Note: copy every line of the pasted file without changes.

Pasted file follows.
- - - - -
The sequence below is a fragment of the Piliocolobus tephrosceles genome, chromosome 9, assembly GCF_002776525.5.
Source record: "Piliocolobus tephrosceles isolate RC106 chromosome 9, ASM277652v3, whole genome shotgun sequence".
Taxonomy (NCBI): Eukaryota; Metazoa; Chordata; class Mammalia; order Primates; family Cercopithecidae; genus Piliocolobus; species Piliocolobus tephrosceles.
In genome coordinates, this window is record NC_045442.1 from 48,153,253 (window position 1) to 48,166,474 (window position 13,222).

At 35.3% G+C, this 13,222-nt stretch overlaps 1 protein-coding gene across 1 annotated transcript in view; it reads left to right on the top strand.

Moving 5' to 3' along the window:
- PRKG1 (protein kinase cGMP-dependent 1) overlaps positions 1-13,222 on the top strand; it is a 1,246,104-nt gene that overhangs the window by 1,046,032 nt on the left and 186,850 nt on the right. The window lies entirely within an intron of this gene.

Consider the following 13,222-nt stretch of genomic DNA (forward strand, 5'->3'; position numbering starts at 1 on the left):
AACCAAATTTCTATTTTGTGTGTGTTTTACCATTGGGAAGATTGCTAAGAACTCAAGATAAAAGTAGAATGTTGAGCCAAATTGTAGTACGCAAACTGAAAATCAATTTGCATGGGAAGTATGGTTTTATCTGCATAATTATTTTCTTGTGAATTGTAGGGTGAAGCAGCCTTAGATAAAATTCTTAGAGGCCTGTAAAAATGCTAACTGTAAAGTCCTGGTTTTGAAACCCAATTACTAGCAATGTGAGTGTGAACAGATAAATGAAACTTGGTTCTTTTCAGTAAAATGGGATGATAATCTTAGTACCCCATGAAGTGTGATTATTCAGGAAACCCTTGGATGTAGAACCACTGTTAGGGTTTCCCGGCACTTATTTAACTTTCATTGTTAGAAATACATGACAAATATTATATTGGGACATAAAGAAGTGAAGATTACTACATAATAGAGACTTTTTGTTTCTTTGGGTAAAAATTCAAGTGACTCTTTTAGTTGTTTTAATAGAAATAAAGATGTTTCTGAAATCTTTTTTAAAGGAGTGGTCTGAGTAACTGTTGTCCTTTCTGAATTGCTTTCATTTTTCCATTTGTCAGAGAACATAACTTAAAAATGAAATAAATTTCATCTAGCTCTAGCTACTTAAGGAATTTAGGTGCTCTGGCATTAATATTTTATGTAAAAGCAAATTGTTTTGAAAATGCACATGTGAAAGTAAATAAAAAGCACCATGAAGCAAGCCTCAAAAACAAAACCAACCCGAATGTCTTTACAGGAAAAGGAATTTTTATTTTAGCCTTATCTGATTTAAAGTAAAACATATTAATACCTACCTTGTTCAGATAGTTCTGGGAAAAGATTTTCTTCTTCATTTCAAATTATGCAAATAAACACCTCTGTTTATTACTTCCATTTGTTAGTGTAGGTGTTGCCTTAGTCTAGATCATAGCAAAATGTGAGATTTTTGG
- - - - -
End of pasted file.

The sequence below is a fragment of the Piliocolobus tephrosceles genome, chromosome 9, assembly GCF_002776525.5.
Source record: "Piliocolobus tephrosceles isolate RC106 chromosome 9, ASM277652v3, whole genome shotgun sequence".
Taxonomy (NCBI): Eukaryota; Metazoa; Chordata; class Mammalia; order Primates; family Cercopithecidae; genus Piliocolobus; species Piliocolobus tephrosceles.
In genome coordinates, this window is record NC_045442.1 from 48,153,253 (window position 1) to 48,166,474 (window position 13,222).

At 35.3% G+C, this 13,222-nt stretch overlaps 1 protein-coding gene across 1 annotated transcript in view; it reads left to right on the top strand.

Moving 5' to 3' along the window:
- PRKG1 (protein kinase cGMP-dependent 1) overlaps positions 1-13,222 on the top strand; it is a 1,246,104-nt gene that overhangs the window by 1,046,032 nt on the left and 186,850 nt on the right. The window lies entirely within an intron of this gene.

Consider the following 13,222-nt stretch of genomic DNA (forward strand, 5'->3'; position numbering starts at 1 on the left):
AACCAAATTTCTATTTTGTGTGTGTTTTACCATTGGGAAGATTGCTAAGAACTCAAGATAAAAGTAGAATGTTGAGCCAAATTGTAGTACGCAAACTGAAAATCAATTTGCATGGGAAGTATGGTTTTATCTGCATAATTATTTTCTTGTGAATTGTAGGGTGAAGCAGCCTTAGATAAAATTCTTAGAGGCCTGTAAAAATGCTAACTGTAAAGTCCTGGTTTTGAAACCCAATTACTAGCAATGTGAGTGTGAACAGATAAATGAAACTTGGTTCTTTTCAGTAAAATGGGATGATAATCTTAGTACCCCATGAAGTGTGATTATTCAGGAAACCCTTGGATGTAGAACCACTGTTAGGGTTTCCCGGCACTTATTTAACTTTCATTGTTAGAAATACATGACAAATATTATATTGGGACATAAAGAAGTGAAGATTACTACATAATAGAGACTTTTTGTTTCTTTGGGTAAAAATTCAAGTGACTCTTTTAGTTGTTTTAATAGAAATAAAGATGTTTCTGAAATCTTTTTTAAAGGAGTGGTCTGAGTAACTGTTGTCCTTTCTGAATTGCTTTCATTTTTCCATTTGTCAGAGAACATAACTTAAAAATGAAATAAATTTCATCTAGCTCTAGCTACTTAAGGAATTTAGGTGCTCTGGCATTAATATTTTATGTAAAAGCAAATTGTTTTGAAAATGCACATGTGAAAGTAAATAAAAAGCACCATGAAGCAAGCCTCAAAAACAAAACCAACCCGAATGTCTTTACAGGAAAAGGAATTTTTATTTTAGCCTTATCTGATTTAAAGTAAAACATATTAATACCTACCTTGTTCAGATAGTTCTGGGAAAAGATTTTCTTCTTCATTTCAAATTATGCAAATAAACACCTCTGTTTATTACTTCCATTTGTTAGTGTAGGTGTTGCCTTAGTCTAGATCATAGCAAAATGTGAGATTTTTGG